Community attends the first ‘Come Together’ event held in the downtown plaza
By Josh Wolonowski | firstname.lastname@example.org
St. Johns County resident, Ann Cook thinks that the “Come Together” event, held in the downtown plaza on Inauguration Day, was life changing. Jan. 20 marked the beginning of a new era in American history for individuals around the world, including the citizens of St. Augustine.
The “Come Together” event was organized by a grassroots coalition of humanitarian and social-change groups, whose purpose was to bring the community together to celebrate the inauguration of President Barack Hussein Obama.
One day after Martin Luther King Jr. Day, the Florida School for the Deaf and Blind sang the song, “This Land Was Made for You and Me,” as people of all ages and backgrounds gathered in the plaza together on the cold Tuesday morning.
Many waved small American flags and huddled under blankets as they waited for the inauguration to begin.
Cook attended the event with her daughter and two grandchildren. They took several pictures with one another in efforts to always remember the historical event and to celebrate the country’s progress.
“I’ve seen the civil rights struggle and to see the culmination of Obama, it is truly amazing,” Cook said.
While the crowd gathered around the television in the middle of the plaza, triumphant sounds came from the instruments of musicians, Yo-Yo Ma and Itzhak Perlman.
Before Obama took the oath of office, church bells began to ring in the background indicating that it was noon, and Barack Obama had officially become the President of the United States of America.
The crowd erupted into applause.
After listening to President Obama give his inaugural speech, Michael Hunt, St. Johns Deputy County Attorney, said that even though he was a product of the ’50s and ’60s, this event was a complement to the greatness of this country.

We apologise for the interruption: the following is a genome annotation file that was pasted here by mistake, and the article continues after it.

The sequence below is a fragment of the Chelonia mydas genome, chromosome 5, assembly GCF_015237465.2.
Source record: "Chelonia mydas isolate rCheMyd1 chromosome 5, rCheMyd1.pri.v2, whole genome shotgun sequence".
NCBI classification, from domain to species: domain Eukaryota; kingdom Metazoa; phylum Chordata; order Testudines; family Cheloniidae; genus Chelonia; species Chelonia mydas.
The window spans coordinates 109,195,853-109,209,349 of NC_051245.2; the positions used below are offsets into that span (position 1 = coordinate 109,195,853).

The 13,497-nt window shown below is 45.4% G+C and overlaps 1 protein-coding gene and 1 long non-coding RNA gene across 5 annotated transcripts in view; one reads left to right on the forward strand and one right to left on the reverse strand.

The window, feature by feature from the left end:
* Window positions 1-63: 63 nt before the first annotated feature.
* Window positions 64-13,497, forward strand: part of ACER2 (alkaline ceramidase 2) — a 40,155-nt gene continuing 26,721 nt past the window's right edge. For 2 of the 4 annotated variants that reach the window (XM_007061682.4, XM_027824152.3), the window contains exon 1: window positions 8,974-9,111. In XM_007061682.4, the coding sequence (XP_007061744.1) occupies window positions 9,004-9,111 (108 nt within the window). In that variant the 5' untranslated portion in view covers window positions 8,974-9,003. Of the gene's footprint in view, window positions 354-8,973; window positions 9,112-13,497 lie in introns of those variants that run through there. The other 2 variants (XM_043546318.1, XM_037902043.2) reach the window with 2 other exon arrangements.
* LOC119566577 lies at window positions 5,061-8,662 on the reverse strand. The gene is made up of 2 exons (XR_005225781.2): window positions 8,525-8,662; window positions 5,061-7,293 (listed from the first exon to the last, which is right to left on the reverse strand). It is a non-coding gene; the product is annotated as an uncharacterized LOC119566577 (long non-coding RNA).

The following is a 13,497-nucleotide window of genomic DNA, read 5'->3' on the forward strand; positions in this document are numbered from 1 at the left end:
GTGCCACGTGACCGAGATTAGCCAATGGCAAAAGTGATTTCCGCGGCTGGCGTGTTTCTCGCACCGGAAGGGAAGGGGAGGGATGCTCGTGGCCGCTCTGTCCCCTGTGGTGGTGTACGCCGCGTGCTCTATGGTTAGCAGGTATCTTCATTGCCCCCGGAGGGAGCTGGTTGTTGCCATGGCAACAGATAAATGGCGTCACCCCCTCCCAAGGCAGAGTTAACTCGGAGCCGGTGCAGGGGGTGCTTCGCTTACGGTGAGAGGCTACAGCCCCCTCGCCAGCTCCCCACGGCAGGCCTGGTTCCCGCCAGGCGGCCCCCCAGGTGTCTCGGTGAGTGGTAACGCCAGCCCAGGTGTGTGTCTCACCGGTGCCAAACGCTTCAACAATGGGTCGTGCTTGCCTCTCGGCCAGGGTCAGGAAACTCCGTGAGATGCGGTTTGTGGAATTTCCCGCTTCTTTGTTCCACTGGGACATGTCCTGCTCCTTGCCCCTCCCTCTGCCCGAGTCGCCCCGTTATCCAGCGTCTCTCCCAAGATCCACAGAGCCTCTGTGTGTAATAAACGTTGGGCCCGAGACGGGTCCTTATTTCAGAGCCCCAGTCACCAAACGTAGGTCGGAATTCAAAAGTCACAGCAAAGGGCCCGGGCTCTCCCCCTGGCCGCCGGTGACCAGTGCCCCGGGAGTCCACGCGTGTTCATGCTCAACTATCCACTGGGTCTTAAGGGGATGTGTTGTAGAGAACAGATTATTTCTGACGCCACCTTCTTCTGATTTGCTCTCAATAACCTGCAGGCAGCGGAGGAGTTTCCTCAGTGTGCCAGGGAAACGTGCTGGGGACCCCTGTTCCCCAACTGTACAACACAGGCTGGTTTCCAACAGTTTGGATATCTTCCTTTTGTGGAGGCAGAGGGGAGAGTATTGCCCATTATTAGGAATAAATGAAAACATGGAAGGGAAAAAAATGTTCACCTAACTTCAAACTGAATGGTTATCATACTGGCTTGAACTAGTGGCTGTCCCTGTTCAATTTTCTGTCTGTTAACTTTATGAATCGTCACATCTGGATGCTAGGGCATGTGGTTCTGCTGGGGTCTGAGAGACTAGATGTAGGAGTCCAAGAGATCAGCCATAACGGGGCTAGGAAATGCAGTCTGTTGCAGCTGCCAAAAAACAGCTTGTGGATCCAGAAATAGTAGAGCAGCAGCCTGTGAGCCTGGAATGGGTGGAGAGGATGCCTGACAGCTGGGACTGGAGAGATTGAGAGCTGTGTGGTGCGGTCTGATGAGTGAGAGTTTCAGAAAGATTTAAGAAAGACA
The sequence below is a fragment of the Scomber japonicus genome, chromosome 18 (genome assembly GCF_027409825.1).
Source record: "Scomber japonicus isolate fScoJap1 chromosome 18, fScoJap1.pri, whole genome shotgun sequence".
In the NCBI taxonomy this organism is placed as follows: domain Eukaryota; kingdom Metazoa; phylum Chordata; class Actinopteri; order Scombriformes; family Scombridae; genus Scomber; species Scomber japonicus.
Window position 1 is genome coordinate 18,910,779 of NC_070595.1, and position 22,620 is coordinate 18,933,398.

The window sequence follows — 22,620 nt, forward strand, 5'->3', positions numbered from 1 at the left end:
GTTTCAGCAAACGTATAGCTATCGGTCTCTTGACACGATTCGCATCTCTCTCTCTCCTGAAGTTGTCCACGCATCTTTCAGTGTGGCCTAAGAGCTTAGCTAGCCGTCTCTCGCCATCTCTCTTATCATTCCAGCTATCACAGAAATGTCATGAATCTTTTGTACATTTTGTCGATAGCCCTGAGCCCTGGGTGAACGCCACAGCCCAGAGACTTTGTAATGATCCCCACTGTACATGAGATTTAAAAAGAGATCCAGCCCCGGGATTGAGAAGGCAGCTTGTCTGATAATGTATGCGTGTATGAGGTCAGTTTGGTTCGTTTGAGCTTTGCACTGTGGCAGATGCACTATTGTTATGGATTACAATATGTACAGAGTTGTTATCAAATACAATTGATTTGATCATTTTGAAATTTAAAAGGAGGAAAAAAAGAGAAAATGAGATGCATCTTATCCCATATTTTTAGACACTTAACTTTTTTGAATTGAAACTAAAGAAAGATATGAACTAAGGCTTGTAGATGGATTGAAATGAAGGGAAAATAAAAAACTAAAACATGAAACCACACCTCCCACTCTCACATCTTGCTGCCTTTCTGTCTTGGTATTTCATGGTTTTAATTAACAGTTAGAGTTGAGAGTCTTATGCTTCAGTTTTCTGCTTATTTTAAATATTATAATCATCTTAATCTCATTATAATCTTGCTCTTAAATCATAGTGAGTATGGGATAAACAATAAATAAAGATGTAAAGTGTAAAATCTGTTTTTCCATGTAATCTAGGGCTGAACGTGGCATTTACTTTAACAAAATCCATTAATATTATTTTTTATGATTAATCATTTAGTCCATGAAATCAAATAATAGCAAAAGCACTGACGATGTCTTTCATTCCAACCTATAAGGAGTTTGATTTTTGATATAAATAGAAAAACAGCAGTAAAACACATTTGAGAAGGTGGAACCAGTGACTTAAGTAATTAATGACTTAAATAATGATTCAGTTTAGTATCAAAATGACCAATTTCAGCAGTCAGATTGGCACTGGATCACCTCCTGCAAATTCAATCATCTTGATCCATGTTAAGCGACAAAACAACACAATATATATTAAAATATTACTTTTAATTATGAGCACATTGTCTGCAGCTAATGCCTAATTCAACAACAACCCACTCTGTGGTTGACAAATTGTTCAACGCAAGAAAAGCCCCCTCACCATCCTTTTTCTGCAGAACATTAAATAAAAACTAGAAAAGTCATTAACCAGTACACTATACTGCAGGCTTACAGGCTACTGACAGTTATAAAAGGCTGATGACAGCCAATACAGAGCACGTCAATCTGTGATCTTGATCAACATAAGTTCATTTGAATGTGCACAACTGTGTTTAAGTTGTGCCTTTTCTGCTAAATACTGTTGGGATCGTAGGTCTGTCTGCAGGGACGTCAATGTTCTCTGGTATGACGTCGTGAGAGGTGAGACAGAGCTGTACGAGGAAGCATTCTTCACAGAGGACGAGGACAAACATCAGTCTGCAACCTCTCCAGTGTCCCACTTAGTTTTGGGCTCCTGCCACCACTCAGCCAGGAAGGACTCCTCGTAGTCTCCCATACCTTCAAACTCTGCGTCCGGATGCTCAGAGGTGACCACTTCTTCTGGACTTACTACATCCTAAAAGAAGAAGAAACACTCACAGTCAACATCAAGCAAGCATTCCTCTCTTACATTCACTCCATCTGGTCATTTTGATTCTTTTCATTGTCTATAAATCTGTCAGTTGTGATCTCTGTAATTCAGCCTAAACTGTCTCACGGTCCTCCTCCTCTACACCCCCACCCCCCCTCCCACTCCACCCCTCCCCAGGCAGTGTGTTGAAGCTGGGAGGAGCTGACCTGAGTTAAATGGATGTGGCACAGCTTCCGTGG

“It shows that we are one as a people,” said Hunt. “We have done so much, we have more to do, and this is a great day in America, one that I thought I would never see in my lifetime.”
Dr. Brian Prugger, Flagler Sport Management Professor, hopes our generation is much more progressive than his own when it comes to prejudice. He also says by having the inauguration and Martin Luther King Jr. Day so closely together, it puts an exclamation mark on what we have already achieved.
“After such a long campaign it is almost a surreal and hopeful feeling to see President Obama’s face on TV,” Flagler College student, Emily Jane Murray said.
“He has had a great impact socially already and we are just beginning to see what he can do as a president.”
In addition to the “Come Together” event, Flagler College also hosted a community lecture featuring H.K. Matthews, a local civil rights activist who worked with Dr. King.
“When I saw young people today, young white people, young black people all together, I saw what God intended for in this universe, that all of us must learn to live together,” said Matthews.
“We have by no means reached the top of the mountain, but I think what happened today was a down payment on the fulfillment of Dr. King’s dream.”